If you have a family dentist, you’re part of a fortunate group in the United States. Unlike many people, you’re privy to valuable insights into dental health; during regular cleanings, your dentist can advise you on the importance of flossing, how your lifestyle can affect your teeth, and so much more. Your dentist has all kinds of good advice, and you should be listening.
Unfortunately, considering how little time most people spend dwelling on their oral health, even those with a family dentist may not know what to do in the event of an emergency. For example, what happens if you chip a tooth or your crown falls off during a holiday or on a Sunday and you’re in pain? Who should you call? Many people find that their first instinct is to head to the emergency room, but any dentist will tell you to avoid this route whenever possible.
The Growth Of Emergency Room Dentistry
Emergency room-based dental care has been on the rise in recent years as part of our national dental care crisis. Unable to afford conventional dental care, people flood into emergency rooms when the pain becomes overwhelming because emergency rooms are required to render care. However, you’re unlikely to get comprehensive care if you go to the emergency room. They might drain an abscess or give some pain medication, but ultimately, they’re not equipped to provide dental care.
Doctors aren’t trained to perform dental work – it’s a different field of study and a different degree. That’s why, when patients arrive in the ER with a dental issue, they’ll receive only the bare minimum of care and then be told to see a dentist. Lack of access to preventative dental care only compounds the problem, making it more likely that oral health issues will escalate before they’re treated. A cavity becomes an infection that requires extraction; a chip becomes a crack that runs all the way through the tooth.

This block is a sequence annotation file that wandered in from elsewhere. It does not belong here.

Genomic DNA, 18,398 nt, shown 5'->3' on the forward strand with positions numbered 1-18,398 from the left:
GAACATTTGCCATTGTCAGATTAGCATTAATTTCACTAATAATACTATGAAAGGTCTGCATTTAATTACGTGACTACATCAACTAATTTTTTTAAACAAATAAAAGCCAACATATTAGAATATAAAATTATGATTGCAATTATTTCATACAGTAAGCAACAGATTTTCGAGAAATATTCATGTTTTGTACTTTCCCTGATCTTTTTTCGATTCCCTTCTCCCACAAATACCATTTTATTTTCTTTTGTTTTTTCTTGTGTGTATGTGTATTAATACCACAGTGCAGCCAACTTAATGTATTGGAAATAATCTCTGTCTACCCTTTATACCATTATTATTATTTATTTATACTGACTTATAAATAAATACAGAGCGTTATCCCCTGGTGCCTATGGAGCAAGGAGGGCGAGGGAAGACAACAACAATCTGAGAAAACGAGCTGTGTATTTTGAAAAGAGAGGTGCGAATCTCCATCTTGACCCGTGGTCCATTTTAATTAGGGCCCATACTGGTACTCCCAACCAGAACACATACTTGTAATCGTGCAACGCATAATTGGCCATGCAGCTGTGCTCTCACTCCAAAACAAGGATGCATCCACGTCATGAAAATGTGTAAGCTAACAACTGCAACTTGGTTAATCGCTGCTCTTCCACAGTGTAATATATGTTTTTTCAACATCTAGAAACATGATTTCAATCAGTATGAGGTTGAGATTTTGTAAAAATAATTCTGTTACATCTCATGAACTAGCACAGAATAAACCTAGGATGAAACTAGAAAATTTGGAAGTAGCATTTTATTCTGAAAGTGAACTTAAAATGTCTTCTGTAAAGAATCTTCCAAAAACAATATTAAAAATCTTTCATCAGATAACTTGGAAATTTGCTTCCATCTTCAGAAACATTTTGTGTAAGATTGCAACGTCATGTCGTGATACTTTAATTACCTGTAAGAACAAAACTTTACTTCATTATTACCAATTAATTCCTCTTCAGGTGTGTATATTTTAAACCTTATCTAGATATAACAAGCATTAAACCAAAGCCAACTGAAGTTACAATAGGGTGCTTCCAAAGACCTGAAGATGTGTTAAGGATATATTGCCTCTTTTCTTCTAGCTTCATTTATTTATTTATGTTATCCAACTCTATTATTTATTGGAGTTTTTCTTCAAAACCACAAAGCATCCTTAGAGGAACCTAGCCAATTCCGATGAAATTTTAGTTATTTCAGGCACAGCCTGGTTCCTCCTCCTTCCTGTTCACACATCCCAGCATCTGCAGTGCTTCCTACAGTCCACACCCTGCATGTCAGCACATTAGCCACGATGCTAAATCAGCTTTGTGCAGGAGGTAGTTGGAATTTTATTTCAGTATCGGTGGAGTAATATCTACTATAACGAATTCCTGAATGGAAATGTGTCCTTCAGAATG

Finding Emergency Care
If you’re not supposed to go to the ER for dental care, what should you do? The best option, of course, is to seek out an emergency dental care provider. Use key search terms for your area, to find an emergency care provider; if you’re looking for a dentist in OKC, for example, you can search for those terms, as well as keywords like “emergency,” “extended hours,” or “same day” to find a professional taking emergent cases.
If you’re having a hard time finding an emergency dentist in your area – a common problem, especially for those in rural areas – it’s worth considering whether the situation can wait. While dental pain can be severe, in most cases, it’s not a crisis the way a broken limb may be. If you are going to head to the emergency room, focus on the pain. Asking the emergency room to perform dental care that they aren’t qualified to do is just asking for additional problems, and will be expensive.
Is The ER Ever Appropriate?
Though you should typically avoid the emergency room for dental care, there are a few times when seeking immediate attention is appropriate. In particular, you should go to the hospital if you have an oral abscess or infection that is making it hard to breathe or swallow, or if you have a serious injury in the area of your mouth, such as a broken jaw, jaw dislocation, or large cuts to your mouth or face. In these cases, the issue is not fundamentally a dental one and ignoring the problem could lead to long-term functional limitations, sepsis, or other serious issues.
Getting routine dental care through a community dentist is the best way to avoid an emergency, even if the cost of a check-up seems like a lot. As the old saying goes, an ounce of prevention is worth a pound of cure – or, a few hundred dollars in preventative dental work is worth thousands in emergency room bills.
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